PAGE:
In 1962, an underground coal seam fire broke out in the town of Centralia, Pennsylvania. The exact cause of the fire is disputed but most people think it was caused by the incineration of garbage near an abandoned coal mine. Over the next two years, various attempts were made to put out the fire, but it continued burning and spread too far to be contained in a cost-effective manner.

The residents of Centralia more or less ignored it for the next two decades, until 1981, when the ground above an 150 foot deep sinkhole collapsed under a boy in his grandmother’s backyard. (Thankfully, he survived when someone pulled him out.) This incident brought national attention to the fire burning below the town.

Since then, the population of Centralia has dwindled from about a thousand residents to almost none. Most left as a result of a relocation program in 1983, but some remained, convinced that relocation was a government ploy to seize land in a town sitting on what may be a billion dollars worth of coal. A later attempt to move the stragglers by invoking eminent domain sparked a series of long-standing lawsuits.

The last of the lawsuits was settled in 2013; the seven remaining residents received a cash payout and the right to live out the rest of their lives in Centralia. Experts estimate that the fire underneath will continue burning for another 250 years.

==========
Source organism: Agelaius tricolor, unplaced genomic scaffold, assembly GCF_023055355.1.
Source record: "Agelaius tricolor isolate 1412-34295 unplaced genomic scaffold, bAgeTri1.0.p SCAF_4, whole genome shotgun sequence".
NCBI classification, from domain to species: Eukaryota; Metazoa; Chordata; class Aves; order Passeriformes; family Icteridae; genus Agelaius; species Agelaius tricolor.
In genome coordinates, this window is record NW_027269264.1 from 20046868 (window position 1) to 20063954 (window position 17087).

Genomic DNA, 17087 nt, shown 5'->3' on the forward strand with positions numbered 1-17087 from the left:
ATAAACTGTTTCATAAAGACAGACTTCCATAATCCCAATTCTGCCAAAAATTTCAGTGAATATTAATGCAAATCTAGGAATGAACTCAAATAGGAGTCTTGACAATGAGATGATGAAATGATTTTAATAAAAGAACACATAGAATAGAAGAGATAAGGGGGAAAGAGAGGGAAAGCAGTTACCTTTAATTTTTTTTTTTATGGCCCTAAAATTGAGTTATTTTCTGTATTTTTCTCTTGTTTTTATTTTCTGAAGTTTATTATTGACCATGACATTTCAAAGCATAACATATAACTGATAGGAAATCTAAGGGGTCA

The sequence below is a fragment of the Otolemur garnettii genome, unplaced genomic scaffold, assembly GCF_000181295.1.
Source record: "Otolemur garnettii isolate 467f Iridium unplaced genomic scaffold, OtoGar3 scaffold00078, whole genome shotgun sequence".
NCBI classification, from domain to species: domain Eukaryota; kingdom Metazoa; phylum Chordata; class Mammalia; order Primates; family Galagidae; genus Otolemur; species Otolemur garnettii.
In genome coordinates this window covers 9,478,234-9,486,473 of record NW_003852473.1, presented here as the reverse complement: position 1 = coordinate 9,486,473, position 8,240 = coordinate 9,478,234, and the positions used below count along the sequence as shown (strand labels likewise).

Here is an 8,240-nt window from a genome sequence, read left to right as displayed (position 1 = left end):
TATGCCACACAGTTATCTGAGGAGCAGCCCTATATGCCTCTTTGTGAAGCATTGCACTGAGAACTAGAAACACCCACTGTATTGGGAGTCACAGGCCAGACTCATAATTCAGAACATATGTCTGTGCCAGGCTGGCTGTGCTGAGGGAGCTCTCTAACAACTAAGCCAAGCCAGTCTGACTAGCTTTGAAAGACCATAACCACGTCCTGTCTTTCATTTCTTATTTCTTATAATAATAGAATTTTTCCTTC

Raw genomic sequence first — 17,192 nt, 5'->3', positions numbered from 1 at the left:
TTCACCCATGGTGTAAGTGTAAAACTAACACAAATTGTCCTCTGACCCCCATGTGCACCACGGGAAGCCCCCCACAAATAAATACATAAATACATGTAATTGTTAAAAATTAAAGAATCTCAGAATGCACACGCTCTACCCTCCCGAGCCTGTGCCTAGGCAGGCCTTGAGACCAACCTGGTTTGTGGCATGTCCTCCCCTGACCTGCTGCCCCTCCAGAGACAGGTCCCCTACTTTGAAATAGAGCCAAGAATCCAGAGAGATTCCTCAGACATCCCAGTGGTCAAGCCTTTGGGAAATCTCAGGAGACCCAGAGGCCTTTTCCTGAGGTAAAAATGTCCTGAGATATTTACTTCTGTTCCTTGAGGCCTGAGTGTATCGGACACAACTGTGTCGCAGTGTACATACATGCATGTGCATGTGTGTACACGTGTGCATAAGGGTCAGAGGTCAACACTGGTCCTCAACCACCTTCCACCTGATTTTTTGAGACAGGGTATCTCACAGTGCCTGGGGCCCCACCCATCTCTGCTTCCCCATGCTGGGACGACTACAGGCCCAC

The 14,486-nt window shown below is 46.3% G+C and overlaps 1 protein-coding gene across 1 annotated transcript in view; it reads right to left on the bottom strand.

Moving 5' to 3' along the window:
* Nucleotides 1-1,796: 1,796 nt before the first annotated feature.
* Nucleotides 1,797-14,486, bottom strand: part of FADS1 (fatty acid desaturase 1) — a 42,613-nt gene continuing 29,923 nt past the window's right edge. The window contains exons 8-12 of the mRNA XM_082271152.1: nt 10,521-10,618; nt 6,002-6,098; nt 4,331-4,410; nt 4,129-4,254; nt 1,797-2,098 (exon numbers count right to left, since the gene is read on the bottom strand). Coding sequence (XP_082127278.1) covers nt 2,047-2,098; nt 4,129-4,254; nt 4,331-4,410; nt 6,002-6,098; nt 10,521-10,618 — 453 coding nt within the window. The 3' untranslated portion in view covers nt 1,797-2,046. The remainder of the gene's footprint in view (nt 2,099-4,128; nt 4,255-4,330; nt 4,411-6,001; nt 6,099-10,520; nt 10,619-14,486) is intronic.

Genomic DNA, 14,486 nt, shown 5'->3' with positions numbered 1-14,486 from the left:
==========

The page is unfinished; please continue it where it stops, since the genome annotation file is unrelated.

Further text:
When I heard of the story of Centralia, I imagined hell on earth. Sinkholes opening up everywhere. Run-down and decrepit buildings. Maybe a couple of flames coming up from the ground. Naturally, I wanted to see this.

A couple of days ago, some friends and I visited Centralia as part of a day trip to the Pottsville area. Unfortunately, we got sidetracked with other activities, and arrived at Centralia as the sun was about to set.

I didn’t get the chance to see the town in its entirety, but I wasn’t holding my breath. A Google Image search for “centralia pa” did not show the inferno I was expecting, but rather many images of steam coming out of landmarks in the city.

One of the landmarks is a stretch of Pennsylvania Highway 61 which suffered major damage from the underground fire. The road simply opened up in some places, leaving wide and deep gashes. In 1994, it was closed and Highway 61 was rerouted through a parallel road to the south.

The abandoned highway is now covered with graffiti.

For more reading on Centralia: